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About Harrison press-journal. (Harrison, Nebraska) 1899-1905 | View Entire Issue (Dec. 21, 1899)
ENGLAND'S MIGHTY GENERAL
STOPPED SHORT IN HIS AD
VANCE BY THE BOERS.
British Suffer Heavy Los and Lose
Eleven Cannon One English
Regiment Cut to Pieces.
London. (Special.) General Buller.
In attempting to cross the Tugela riv
er Friday, was defeated. Finding It
Impossible to effect bis object, he or
dered a retirement In order to avoid
greater losses. He left eleven guns be
hind. The following is the text of Gen.
iral Buller' dispatch, announcing his
"Buller to Lansdowne: Chively Camp,
Dec. 15. 8:30 p. m. I regret to report
serious reverse. I moved in full
strength from our camp near Chively
at 4 this morning. There art two
fordable places in the Tugela river, and
It was my intention to force a passage
through one of them. They are about
two miles apart.
"My intention was to force one or the
other with one brigade, supported by a
central brigade. General Hart was to
attack the left drift. General Hi Id yard
the right road and General Lyttleton
was to take the center and to support
UNABLE TO FORCE FORD.
"Early in the day I saw that Gen
eral Hart would not be able to force a
passage and I directed him to with
draw. He had, however, attacked with
great gallantry and his leading battal
ion, the Connaught Rangers, I fear,
suffered a great deal. Colonel I. G.
Brooke was seriously wounded.
"I then ordered General Hildyard to
advance, which he did, and his leading
regiment, the East Surrey, occupied
Colenso station and" the houses near
the bridge. At that moment I heard
that the whole artillery I had sent to
upport the attack the Fourteenth
and Sixty-sixth field batteries and the
six naval twelve-pounder quick-firers,
under Colonel Long, had advanced
dose to the river in Long's desire to
be within effective range. It proved to
be full of the enemy, who suddenly
opened a galling fire at close range,
killing all their horses, and the gun
ners were compelled to stand to their
runs. Some of the wagon teams got
shelter for troops In a donga, and des
perate efforts were being made to get
ut the field guns. The two field bat
teries suffered severe losses.
BUT TWO GUNS SAVED.
"The fire, however, was too severe
and only two were saved by Captain
Echofleld and some drivers whose name
"Another most gallant attempt, with
three teams, was made by an officer
whose name I will obtain. Of the
eie-hteen horses, thirteen were killed
and as several drivers were wounded,
I would not allow another attempt, as
It seemed that they would be a shell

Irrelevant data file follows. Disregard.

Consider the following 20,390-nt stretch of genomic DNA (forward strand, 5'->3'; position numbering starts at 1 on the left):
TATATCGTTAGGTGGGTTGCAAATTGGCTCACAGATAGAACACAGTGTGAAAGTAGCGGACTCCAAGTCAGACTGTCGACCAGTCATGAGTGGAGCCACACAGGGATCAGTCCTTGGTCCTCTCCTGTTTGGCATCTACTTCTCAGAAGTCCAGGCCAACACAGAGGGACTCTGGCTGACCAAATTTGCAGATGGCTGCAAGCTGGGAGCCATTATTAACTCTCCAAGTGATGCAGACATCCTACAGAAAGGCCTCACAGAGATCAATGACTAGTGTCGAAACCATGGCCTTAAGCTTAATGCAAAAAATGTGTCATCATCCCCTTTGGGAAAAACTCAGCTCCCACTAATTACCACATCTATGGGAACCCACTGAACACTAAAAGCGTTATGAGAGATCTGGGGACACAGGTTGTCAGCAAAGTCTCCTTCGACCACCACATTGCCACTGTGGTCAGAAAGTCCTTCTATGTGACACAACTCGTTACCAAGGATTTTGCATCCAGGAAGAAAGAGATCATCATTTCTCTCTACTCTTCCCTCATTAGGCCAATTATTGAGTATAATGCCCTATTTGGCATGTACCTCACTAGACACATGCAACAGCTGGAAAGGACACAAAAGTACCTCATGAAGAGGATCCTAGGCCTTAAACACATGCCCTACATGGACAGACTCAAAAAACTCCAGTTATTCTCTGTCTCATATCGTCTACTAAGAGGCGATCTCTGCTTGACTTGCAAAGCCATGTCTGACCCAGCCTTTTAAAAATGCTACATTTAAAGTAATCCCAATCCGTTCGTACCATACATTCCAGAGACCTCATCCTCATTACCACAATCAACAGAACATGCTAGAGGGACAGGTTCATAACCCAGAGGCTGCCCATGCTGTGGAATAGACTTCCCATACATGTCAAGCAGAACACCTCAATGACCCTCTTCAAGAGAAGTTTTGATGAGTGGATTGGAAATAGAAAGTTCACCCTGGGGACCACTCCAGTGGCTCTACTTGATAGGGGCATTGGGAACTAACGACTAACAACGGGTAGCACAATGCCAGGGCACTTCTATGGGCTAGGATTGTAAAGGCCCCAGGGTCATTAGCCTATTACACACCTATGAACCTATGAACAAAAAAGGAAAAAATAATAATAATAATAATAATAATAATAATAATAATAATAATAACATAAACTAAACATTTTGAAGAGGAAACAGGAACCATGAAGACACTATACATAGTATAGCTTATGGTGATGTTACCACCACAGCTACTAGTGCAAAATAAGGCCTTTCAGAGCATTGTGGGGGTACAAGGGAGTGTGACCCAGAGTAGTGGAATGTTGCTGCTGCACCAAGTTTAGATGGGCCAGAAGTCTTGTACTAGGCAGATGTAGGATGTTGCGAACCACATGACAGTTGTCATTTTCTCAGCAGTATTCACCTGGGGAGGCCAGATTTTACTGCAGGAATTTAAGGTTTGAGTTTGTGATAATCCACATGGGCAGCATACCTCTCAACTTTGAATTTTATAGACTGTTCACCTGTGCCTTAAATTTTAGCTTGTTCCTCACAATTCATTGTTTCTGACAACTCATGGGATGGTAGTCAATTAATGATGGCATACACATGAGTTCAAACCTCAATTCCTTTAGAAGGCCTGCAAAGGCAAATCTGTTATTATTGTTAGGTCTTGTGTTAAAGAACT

mark, sacrificing life to a gallant at
tempt to force the passage unsupporx
ed by artillery. I directed the troops
to withdraw, which they did In good
"Throughout the day a considerable
force of the enemy was pressing on my
right flank, but was kept back by
mounted men under Lord Dundonald
and Dart of General Barton's Dngaae
The day waa Intensely, hot and most
trying for the troops, whose conduct
was excellent. We have abandoned
ten sruns and lost by shell fire one.
"In General Hart's brigade, the loss.
I fear. Is heavy, although the propor
tion of severely wounded, l nope, is
not large. The Fourteenth and Sixty
ninth field batteries also suffered se
vere losses. We have retired to our
camp at Chively."
STARTLING NEWS FORI LONDON.
Tendon. (Special.) The news of
General Boiler's reverse was received
so late that morning newspaper com
ment today Is confined to perfunctory
expressions of extreme regret and dis
appointment. This latest check is re
garded as the most serious event in
Great Britain's history since the In
The Standard says:
"General Buller's dispatch Is deplor
able re Ad lag. It Is the now familiar
story of concealed Boers and of British
troops marching up blindly almost to
the very muzzles of the enemy's rifles.
It will be to aggravate our difficulties
over the whole field of operations. The
country has discovered with annoyance
and surprise that subduing the Boers
Is about the hardest work we have en
tered upon since the India nmutiny.
Their commandants have been shown
sble to give our generals useful hints
in modern tactics."
The Times says:
"Since the days of the Indian mutiny
the nation has not been confronted
with so painful and anxious a situa
tion. Plainly General Buller's advance